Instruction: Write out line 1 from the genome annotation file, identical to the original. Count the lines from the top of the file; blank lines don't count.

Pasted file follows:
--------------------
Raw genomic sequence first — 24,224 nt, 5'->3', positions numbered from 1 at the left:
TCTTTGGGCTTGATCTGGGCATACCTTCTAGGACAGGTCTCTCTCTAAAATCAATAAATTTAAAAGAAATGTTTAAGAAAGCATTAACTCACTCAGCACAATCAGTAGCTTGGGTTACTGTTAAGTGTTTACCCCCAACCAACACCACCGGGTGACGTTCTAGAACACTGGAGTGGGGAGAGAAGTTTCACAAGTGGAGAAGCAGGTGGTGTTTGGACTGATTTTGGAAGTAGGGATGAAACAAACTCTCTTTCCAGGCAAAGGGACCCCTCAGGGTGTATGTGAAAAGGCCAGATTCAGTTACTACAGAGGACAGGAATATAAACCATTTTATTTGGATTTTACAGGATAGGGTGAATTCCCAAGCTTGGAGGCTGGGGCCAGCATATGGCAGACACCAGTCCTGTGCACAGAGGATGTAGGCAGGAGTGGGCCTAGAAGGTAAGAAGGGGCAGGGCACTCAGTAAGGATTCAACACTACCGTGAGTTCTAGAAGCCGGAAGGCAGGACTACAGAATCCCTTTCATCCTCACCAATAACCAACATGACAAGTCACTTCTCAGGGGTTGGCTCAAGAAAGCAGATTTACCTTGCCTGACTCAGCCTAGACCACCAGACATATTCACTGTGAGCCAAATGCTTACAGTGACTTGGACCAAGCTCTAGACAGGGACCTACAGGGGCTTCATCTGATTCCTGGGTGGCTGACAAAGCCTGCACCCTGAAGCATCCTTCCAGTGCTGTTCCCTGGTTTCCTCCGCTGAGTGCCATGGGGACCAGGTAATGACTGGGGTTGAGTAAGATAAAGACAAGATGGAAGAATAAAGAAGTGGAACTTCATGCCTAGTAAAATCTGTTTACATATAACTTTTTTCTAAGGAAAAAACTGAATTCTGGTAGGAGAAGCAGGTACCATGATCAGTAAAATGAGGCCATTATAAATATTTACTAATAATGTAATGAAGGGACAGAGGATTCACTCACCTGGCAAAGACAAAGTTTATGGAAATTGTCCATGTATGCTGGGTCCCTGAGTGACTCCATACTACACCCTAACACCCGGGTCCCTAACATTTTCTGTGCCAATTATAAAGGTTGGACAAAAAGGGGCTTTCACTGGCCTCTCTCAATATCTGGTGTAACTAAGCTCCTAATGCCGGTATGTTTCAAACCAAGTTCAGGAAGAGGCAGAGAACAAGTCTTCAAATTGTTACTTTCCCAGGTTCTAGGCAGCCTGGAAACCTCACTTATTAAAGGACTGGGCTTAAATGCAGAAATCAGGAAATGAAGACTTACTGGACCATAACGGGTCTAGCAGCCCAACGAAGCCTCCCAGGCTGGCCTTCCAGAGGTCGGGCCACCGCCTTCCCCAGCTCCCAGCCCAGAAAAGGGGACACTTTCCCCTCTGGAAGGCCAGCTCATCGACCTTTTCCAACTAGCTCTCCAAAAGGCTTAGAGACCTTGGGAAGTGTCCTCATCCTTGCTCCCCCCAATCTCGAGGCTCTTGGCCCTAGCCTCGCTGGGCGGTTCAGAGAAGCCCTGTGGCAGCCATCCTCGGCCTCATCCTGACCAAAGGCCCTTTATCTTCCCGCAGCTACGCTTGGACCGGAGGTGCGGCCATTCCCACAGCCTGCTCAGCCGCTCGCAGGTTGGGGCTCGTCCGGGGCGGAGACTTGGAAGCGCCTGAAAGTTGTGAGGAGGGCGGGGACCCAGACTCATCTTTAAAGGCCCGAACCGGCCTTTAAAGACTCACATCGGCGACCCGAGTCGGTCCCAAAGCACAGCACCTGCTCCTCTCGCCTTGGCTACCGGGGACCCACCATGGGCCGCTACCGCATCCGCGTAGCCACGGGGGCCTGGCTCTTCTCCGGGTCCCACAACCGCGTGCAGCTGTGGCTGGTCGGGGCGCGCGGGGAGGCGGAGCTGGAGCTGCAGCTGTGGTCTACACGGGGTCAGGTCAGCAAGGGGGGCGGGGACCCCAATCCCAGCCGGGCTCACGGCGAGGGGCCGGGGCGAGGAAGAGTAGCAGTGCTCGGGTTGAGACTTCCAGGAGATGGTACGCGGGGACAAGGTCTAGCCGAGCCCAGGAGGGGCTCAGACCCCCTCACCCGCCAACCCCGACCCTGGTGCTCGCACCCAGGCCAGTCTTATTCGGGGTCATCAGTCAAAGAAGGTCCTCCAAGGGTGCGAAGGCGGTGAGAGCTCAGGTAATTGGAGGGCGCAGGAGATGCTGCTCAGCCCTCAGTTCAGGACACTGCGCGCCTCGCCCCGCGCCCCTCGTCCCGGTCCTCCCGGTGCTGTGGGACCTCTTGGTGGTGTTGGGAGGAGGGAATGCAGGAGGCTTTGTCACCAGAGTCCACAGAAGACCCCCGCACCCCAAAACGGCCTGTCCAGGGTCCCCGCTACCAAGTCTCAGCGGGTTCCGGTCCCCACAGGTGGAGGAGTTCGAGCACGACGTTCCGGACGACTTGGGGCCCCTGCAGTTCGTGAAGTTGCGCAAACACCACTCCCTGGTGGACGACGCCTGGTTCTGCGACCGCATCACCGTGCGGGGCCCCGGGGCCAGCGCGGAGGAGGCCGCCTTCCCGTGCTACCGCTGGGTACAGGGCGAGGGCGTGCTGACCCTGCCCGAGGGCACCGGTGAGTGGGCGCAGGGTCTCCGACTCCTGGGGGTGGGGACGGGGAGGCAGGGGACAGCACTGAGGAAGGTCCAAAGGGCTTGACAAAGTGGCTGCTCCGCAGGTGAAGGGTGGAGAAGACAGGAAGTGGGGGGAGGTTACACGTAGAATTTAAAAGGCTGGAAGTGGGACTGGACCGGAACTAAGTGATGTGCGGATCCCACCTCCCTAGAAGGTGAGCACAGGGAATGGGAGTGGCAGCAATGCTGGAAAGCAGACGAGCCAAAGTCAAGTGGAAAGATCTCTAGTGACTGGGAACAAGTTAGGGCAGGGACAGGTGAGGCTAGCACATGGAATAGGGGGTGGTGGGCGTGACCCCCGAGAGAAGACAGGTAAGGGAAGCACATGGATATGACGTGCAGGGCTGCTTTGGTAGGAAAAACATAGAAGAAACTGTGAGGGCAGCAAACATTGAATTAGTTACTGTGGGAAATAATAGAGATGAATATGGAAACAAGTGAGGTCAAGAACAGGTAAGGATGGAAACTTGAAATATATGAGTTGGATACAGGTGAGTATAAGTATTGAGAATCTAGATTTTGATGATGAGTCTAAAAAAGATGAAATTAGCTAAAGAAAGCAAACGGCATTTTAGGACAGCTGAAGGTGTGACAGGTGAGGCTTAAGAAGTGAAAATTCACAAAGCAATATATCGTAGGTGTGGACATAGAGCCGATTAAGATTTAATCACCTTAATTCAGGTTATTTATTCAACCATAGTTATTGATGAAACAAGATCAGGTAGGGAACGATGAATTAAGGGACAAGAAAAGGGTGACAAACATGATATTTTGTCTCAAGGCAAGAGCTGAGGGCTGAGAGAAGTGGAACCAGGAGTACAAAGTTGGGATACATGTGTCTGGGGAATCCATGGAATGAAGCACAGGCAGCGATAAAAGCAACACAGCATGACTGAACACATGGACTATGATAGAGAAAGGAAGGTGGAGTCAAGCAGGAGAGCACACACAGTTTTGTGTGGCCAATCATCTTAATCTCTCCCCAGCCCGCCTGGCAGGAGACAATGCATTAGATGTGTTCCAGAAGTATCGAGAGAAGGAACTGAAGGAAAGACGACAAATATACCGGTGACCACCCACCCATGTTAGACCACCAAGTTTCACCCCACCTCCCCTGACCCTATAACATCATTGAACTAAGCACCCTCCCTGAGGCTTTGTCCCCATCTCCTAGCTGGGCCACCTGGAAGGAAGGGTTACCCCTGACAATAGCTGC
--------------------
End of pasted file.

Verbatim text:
Raw genomic sequence first — 24,224 nt, 5'->3', positions numbered from 1 at the left: